Seven Steps to Enforce Security From the Inside Out
By: Justin Silbert
Traditional cybersecurity practitioners and almost all IT staff view their security architecture as a defense in depth strategy starting at the network perimeter. But both the threats and the environments continue to adapt every day in ways that we cannot anticipate. Today’s malware is designed to exploit zero-day vulnerabilities and continuously mutate in order to slip through signature based protections. Insider threats can be crippling to an organization. IT environments are no longer contained within an organizational trusted network. Our environments stretch to the cloud, to our mobile devices, to critical infrastructure, and so on. The perspective that security starts at the perimeter is antiquated and needs a revamp. Consider evaluating your defense in depth strategy from the inside out.
Start with your typical user machines on your “trusted” network. In fact, assume you don’t have a trusted network. How might that change your configurations?
- Privileged Account Security. The easiest thing a company can do to lower risk is to control administrative privilege. Most organizations separate admin from user privilege, but the attackers find ways to circumvent this by escalating privilege or hijacking a privileged user account. Consider enforcing two factor authentication for all accounts, but especially all privileged accounts and ensure password management practices are enforced. There are also a number of solid access management solutions that are worth the investment.
- Host Firewalls. Do your workstations need to communicate with each other? One of the most common mistakes organizations make is to not employ their host firewalls, or configure them to be wide open when on the company network. Many flavors of malware will search your network looking for machines accepting connections and then infecting them. Properly configure host firewalls will prevent worms, which are becoming the norm with ransomware, from spreading across your network. Limit host to host communication.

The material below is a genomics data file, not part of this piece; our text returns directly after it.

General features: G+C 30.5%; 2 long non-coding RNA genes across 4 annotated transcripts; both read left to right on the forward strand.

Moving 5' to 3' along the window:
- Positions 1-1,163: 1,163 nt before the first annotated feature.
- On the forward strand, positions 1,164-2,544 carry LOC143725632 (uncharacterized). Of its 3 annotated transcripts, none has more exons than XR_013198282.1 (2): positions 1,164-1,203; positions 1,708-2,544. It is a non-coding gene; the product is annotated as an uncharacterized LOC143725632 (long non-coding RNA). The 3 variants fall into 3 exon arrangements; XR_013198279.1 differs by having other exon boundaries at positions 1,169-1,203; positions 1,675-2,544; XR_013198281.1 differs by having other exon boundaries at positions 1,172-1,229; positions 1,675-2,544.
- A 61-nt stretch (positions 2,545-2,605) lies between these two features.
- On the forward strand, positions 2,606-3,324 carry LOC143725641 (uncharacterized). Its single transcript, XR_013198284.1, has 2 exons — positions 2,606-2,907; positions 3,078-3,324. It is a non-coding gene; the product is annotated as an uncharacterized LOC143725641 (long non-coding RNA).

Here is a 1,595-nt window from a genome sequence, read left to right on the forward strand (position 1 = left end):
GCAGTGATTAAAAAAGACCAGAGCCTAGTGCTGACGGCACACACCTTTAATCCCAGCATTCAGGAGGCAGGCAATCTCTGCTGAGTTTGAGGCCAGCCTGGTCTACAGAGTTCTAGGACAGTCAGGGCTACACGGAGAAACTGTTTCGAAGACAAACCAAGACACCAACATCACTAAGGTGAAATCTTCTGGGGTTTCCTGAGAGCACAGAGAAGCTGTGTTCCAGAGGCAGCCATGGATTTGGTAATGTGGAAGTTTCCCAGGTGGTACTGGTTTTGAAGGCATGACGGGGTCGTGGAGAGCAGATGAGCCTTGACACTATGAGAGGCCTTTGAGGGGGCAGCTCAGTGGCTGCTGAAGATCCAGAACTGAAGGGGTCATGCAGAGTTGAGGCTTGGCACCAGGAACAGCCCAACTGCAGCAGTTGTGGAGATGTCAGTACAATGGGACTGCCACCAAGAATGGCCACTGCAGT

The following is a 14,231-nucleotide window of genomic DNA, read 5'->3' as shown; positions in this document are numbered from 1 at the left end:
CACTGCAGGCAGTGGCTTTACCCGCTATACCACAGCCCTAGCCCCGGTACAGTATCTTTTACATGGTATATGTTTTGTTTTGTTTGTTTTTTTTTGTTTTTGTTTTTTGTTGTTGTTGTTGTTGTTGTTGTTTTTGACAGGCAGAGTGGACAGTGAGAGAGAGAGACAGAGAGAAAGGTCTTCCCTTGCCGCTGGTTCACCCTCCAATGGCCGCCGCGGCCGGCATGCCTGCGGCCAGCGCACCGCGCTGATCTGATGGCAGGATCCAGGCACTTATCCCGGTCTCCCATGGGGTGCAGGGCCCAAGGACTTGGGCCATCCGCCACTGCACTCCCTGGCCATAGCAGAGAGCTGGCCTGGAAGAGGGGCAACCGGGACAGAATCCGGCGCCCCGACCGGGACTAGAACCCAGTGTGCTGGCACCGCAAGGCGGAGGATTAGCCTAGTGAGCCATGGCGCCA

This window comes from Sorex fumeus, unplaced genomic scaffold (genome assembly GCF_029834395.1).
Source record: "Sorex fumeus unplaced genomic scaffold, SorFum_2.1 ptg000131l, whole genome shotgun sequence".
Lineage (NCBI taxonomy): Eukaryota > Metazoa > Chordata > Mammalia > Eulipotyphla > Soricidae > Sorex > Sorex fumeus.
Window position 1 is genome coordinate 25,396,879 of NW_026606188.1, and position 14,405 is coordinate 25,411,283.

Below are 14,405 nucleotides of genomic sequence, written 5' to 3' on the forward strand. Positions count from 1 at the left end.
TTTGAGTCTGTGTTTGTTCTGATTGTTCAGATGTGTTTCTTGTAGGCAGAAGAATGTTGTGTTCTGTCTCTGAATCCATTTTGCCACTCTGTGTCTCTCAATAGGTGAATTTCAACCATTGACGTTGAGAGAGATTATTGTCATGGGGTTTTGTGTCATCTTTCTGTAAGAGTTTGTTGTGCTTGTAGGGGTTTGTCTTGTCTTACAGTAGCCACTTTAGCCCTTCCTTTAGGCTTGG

- Email Client. Most organizations rely on their email SPAM filter or other expensive technology to identify suspicious hyperlinks and block malicious attachments. But controlling the authorized clients to be used and properly hardening the email client are imperative. Configuring to display hyperlink details to the user and reducing the email to plaintext can go a long way to preventing attacks.
- Remove Unnecessary Software. Unnecessary software is typically unmanaged and unpatched, creating an easy attack vector. Especially on servers, there is usually no reason to have Office products, Java, or Adobe. Additionally, servers should only have the services required installed and active. There is no reason to have IIS running on a file server or have SMTP relay enabled unless it is used specifically for relay.
- Database Protection. While many organizations believe they will be attacked for their business intellectual property, valuable information that can be monetized usually sits in databases. For example, any Human Resource or Payroll database would have PII, SSN, and other financial information. This information has monetary value to an attacker, as he can resell it. Put proper protections in place on all databases, and encrypt databases whenever possible.
- Code Execution. When a user opens an email attachment or tries to run a downloaded program, what location is this running from? Blocking execution from User profiles, Temp folders, or other non-standard locations can go a long way to preventing malware from executing. Whitelist specific directories that are approved for execution.
All of these suggestions can significantly reduce the probability of a compromise by hardening the environment and making it harder for an attacker. But compromise is inevitable, so keep your eyes open and continue to monitor your environment.
Justin Silbert brings a wealth of knowledge and experience from DOD and Civilian world. As CISO of what is now the Walter Reed National Military Medical Center, he managed cyber security as the hospital transitioned into the nation’s most important Joint Military Medical Facility. His expertise focuses on applying sound security practices across a spectrum of systems and environments, from certified medical devices to shared research systems. Through his work, his goal is to improve the health of organizational leaders, by providing a cyber security program that allows them to sleep better and worry less.